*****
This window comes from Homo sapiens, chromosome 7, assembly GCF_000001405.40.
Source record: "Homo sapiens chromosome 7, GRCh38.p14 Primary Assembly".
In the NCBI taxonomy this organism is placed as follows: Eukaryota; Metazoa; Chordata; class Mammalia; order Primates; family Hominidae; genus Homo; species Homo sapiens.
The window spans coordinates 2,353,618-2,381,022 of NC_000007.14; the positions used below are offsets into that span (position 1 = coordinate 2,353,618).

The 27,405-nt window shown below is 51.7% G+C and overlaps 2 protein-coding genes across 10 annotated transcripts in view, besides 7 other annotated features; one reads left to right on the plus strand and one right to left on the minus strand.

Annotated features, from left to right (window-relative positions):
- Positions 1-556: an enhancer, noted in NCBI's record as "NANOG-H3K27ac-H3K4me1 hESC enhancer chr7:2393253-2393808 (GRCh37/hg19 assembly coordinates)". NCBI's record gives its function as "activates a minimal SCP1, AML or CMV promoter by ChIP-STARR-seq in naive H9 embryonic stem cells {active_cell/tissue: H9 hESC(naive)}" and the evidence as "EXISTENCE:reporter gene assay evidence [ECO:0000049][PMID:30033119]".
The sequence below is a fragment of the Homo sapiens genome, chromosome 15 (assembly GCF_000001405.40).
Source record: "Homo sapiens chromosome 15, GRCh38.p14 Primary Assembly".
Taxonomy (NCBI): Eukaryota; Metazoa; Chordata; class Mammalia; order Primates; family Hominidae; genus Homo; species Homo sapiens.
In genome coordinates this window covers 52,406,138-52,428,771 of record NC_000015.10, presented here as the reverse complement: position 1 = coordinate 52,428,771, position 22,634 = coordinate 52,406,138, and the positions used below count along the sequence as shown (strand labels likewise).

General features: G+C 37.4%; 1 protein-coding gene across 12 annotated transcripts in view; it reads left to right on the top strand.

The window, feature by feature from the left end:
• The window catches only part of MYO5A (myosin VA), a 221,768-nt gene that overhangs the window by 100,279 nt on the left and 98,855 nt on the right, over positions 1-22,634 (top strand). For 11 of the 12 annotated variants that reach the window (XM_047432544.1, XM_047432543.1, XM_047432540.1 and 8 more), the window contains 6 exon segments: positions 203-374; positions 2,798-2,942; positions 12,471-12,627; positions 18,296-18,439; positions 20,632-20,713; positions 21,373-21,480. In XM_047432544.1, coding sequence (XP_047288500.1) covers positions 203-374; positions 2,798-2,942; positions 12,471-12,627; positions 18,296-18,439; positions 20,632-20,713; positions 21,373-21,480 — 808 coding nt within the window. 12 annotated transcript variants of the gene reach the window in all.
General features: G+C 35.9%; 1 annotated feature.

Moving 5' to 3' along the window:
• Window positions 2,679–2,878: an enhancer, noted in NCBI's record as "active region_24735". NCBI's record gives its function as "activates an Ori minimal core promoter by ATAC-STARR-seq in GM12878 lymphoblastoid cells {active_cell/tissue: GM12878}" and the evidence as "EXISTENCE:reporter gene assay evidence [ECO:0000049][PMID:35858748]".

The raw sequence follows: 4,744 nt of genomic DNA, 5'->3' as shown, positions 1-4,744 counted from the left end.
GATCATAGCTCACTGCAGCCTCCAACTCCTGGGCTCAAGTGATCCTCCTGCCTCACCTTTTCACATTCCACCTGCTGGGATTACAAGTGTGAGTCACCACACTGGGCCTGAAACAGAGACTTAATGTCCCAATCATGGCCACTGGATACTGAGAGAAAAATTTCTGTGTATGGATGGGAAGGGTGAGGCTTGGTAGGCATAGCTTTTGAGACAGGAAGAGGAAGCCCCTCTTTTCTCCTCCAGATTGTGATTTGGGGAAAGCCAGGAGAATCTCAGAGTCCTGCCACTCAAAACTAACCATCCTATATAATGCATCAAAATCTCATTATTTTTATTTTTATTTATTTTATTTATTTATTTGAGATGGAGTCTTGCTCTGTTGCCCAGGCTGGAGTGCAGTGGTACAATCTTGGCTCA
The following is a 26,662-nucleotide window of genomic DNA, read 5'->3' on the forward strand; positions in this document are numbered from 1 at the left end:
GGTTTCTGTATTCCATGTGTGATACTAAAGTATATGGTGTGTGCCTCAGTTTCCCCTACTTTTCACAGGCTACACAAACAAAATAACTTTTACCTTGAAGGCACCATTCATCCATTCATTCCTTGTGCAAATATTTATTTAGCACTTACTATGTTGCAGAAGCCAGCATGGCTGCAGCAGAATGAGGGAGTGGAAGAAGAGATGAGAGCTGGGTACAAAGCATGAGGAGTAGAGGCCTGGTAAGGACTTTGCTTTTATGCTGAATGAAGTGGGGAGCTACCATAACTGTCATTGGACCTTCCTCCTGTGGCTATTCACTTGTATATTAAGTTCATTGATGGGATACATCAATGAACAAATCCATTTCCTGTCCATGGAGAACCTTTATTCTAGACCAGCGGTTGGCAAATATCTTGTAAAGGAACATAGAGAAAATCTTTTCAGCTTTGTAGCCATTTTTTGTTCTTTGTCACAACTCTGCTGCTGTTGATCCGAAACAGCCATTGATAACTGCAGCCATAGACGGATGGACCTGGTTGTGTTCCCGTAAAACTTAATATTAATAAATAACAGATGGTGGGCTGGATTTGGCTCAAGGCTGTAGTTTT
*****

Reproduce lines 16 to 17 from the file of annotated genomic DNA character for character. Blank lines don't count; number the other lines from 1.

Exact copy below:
Moving 5' to 3' along the window:
• Window positions 2,679–2,878: an enhancer, noted in NCBI's record as "active region_24735". NCBI's record gives its function as "activates an Ori minimal core promoter by ATAC-STARR-seq in GM12878 lymphoblastoid cells {active_cell/tissue: GM12878}" and the evidence as "EXISTENCE:reporter gene assay evidence [ECO:0000049][PMID:35858748]".